2

I use them quite often but I'm not sure what to call them. Their pictures appear in these links.

Should I call what is depicted in the first link a water spray bottle or a water sprayer? The picture in the second link is a black thingI put CDs through. Can I call it a pole or spindle?

  • 3
    Ironically, the terms you were looking for almost appear in the links you provided above! plastic-water-spray-bottle and cddvd-cake-box-spindle :) – Mohit Feb 10 '13 at 18:09
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    The first object should be called a spray bottle. Leave the word "water" out of the description; it can be used for fluids other than water (it could be filled with insecticide, for example). – J.R. Feb 10 '13 at 20:01
  • Just as a side note, I've heard the second item referred to as a "spool" usually used in a way such as: "Spool of DVDs" or "Spool of CDs" - Australian English – Deco Feb 11 '13 at 7:31
  • can't believe no one has mentioned "squirt bottle", which is quite common (in the US at least) – ell Jul 16 '18 at 15:39
4

The first is often called a mister - a device, such as a bottle, with a nozzle for spraying a mist of water, esp. on houseplants.

The second is often called a CD cakebox, defined by Google as...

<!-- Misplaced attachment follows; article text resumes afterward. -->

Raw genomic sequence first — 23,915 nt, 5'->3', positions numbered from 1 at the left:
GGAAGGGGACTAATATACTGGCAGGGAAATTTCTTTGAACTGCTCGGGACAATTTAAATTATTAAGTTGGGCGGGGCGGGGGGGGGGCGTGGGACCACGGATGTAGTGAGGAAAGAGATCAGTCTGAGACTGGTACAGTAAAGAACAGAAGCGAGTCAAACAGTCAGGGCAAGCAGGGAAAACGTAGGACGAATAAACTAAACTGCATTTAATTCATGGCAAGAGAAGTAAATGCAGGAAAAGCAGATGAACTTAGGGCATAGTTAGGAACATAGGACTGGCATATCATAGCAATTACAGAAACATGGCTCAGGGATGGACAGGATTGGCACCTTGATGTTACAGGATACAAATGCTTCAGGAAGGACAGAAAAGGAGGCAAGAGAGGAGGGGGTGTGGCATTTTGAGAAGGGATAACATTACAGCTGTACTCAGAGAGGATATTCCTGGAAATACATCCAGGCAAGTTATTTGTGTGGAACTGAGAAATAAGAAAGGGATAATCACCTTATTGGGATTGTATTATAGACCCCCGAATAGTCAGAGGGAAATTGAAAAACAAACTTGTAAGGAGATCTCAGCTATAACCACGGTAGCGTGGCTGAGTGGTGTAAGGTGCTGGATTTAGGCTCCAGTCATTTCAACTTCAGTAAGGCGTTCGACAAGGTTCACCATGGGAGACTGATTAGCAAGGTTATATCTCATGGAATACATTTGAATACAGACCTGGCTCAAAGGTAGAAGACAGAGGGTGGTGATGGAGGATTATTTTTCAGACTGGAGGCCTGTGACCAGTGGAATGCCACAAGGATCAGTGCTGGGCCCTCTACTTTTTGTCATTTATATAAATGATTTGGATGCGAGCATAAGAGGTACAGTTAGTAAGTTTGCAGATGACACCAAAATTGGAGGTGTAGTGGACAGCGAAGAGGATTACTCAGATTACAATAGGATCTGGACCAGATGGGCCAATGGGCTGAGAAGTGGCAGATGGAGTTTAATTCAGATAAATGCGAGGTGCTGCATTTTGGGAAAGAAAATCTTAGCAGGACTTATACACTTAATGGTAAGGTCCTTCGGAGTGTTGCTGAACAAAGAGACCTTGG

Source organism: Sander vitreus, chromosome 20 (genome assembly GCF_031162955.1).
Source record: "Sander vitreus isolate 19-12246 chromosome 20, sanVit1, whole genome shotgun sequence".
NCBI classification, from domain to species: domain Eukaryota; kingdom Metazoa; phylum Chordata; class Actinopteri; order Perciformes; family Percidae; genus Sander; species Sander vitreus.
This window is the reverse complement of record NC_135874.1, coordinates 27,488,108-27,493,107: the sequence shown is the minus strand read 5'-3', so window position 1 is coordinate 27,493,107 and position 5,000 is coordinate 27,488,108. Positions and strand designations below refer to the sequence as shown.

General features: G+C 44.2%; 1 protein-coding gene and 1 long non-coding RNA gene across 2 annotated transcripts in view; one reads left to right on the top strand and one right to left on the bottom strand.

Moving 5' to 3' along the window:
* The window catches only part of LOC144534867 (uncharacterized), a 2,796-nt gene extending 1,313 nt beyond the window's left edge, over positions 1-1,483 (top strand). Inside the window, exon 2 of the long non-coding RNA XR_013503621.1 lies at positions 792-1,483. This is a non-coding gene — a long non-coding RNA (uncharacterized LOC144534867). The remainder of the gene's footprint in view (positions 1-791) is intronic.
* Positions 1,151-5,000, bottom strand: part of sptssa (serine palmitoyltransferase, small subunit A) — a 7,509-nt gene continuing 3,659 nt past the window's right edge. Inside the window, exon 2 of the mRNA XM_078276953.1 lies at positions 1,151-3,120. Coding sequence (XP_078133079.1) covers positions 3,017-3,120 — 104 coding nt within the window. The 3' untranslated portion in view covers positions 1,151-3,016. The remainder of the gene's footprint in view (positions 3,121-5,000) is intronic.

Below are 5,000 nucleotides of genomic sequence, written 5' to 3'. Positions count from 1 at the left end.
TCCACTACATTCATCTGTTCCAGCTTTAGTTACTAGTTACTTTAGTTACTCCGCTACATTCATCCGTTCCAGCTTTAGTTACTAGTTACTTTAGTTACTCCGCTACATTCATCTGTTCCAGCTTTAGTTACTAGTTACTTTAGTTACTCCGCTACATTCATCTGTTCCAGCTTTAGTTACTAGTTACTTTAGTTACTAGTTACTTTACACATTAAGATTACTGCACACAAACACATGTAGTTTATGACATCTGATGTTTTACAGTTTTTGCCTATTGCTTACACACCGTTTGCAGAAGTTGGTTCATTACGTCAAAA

1: A storage container for a round layer cake, with a surrounding cover that protects and preserves the cake.
2: A similarly shaped package for blank, recordable compact discs, with a central spindle on which discs are stacked.

As implied by that second definition, if OP specifically wants to refer to the "pole" in the middle, it's always called the spindle.

  • 1
    Is the term mister often used in the UK? We have misters as well, but a sprayer can either mist or spray, while a mister typically only mists but doesn't spray. (That's just how I'd classify them; I'm not even sure most Americans would agree with that, but you've got me curious now, mister.) – J.R. Feb 10 '13 at 20:05
  • My (UK) mother, for example, is likely to say something like "No! Not the sprayer! I'm looking for the mister!" to differentiate between the (invariably, somewhat larger) jobbie you use out in the garden, and the one she uses on houseplants. But most people probably don't usually distinguish. They always have that turny thing by the nozzle, so they can all produce mist or spray. As to a US/UK difference, the only citation for houseplants with a mister is manifestly American in origin. – FumbleFingers Feb 10 '13 at 20:27
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    In my (UK and, to a much lesser extent, US) experience, the term "spray bottle" is much more common than "mister". – David Richerby Jul 7 '14 at 7:55
9

For the first one, either spray bottle or sprayer are correct.

The second one is a CD spindle; CD pole is not correct (at least from Googling, it doesn't return any related results).

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